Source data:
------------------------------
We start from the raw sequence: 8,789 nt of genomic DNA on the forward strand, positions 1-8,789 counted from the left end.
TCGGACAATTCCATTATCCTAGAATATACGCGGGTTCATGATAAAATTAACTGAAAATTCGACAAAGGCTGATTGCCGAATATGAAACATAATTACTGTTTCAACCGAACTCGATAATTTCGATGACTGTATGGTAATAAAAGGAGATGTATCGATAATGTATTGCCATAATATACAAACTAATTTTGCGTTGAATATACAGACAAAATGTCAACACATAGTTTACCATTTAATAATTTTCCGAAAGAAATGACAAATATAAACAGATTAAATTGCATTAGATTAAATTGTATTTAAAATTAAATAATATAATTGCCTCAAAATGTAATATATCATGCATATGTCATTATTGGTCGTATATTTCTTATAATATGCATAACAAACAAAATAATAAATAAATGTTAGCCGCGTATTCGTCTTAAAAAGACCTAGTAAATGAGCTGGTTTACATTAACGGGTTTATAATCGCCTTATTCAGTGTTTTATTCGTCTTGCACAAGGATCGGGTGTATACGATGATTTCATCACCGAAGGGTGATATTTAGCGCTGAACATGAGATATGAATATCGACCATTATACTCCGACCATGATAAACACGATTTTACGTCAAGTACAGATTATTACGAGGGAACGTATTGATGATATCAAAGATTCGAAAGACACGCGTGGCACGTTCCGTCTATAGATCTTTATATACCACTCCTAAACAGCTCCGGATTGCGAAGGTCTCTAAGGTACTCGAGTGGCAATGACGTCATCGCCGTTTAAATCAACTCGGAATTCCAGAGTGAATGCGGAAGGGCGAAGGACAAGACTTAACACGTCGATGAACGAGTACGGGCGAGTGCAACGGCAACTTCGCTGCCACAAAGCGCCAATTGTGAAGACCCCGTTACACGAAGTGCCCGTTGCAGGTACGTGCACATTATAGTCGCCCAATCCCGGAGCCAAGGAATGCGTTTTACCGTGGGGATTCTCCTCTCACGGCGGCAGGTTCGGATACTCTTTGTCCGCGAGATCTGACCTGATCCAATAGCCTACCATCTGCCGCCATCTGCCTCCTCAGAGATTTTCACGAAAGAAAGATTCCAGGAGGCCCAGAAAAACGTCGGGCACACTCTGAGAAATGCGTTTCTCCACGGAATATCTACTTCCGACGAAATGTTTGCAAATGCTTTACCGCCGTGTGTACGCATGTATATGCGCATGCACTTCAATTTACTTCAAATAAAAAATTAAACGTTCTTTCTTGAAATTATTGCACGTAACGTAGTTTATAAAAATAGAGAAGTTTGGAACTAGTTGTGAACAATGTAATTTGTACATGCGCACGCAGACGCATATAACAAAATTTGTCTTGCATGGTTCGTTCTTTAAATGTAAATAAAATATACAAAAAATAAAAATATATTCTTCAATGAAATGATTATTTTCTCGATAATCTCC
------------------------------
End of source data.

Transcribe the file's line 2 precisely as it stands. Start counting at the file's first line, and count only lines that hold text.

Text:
TCGGACAATTCCATTATCCTAGAATATACGCGGGTTCATGATAAAATTAACTGAAAATTCGACAAAGGCTGATTGCCGAATATGAAACATAATTACTGTTTCAACCGAACTCGATAATTTCGATGACTGTATGGTAATAAAAGGAGATGTATCGATAATGTATTGCCATAATATACAAACTAATTTTGCGTTGAATATACAGACAAAATGTCAACACATAGTTTACCATTTAATAATTTTCCGAAAGAAATGACAAATATAAACAGATTAAATTGCATTAGATTAAATTGTATTTAAAATTAAATAATATAATTGCCTCAAAATGTAATATATCATGCATATGTCATTATTGGTCGTATATTTCTTATAATATGCATAACAAACAAAATAATAAATAAATGTTAGCCGCGTATTCGTCTTAAAAAGACCTAGTAAATGAGCTGGTTTACATTAACGGGTTTATAATCGCCTTATTCAGTGTTTTATTCGTCTTGCACAAGGATCGGGTGTATACGATGATTTCATCACCGAAGGGTGATATTTAGCGCTGAACATGAGATATGAATATCGACCATTATACTCCGACCATGATAAACACGATTTTACGTCAAGTACAGATTATTACGAGGGAACGTATTGATGATATCAAAGATTCGAAAGACACGCGTGGCACGTTCCGTCTATAGATCTTTATATACCACTCCTAAACAGCTCCGGATTGCGAAGGTCTCTAAGGTACTCGAGTGGCAATGACGTCATCGCCGTTTAAATCAACTCGGAATTCCAGAGTGAATGCGGAAGGGCGAAGGACAAGACTTAACACGTCGATGAACGAGTACGGGCGAGTGCAACGGCAACTTCGCTGCCACAAAGCGCCAATTGTGAAGACCCCGTTACACGAAGTGCCCGTTGCAGGTACGTGCACATTATAGTCGCCCAATCCCGGAGCCAAGGAATGCGTTTTACCGTGGGGATTCTCCTCTCACGGCGGCAGGTTCGGATACTCTTTGTCCGCGAGATCTGACCTGATCCAATAGCCTACCATCTGCCGCCATCTGCCTCCTCAGAGATTTTCACGAAAGAAAGATTCCAGGAGGCCCAGAAAAACGTCGGGCACACTCTGAGAAATGCGTTTCTCCACGGAATATCTACTTCCGACGAAATGTTTGCAAATGCTTTACCGCCGTGTGTACGCATGTATATGCGCATGCACTTCAATTTACTTCAAATAAAAAATTAAACGTTCTTTCTTGAAATTATTGCACGTAACGTAGTTTATAAAAATAGAGAAGTTTGGAACTAGTTGTGAACAATGTAATTTGTACATGCGCACGCAGACGCATATAACAAAATTTGTCTTGCATGGTTCGTTCTTTAAATGTAAATAAAATATACAAAAAATAAAAATATATTCTTCAATGAAATGATTATTTTCTCGATAATCTCC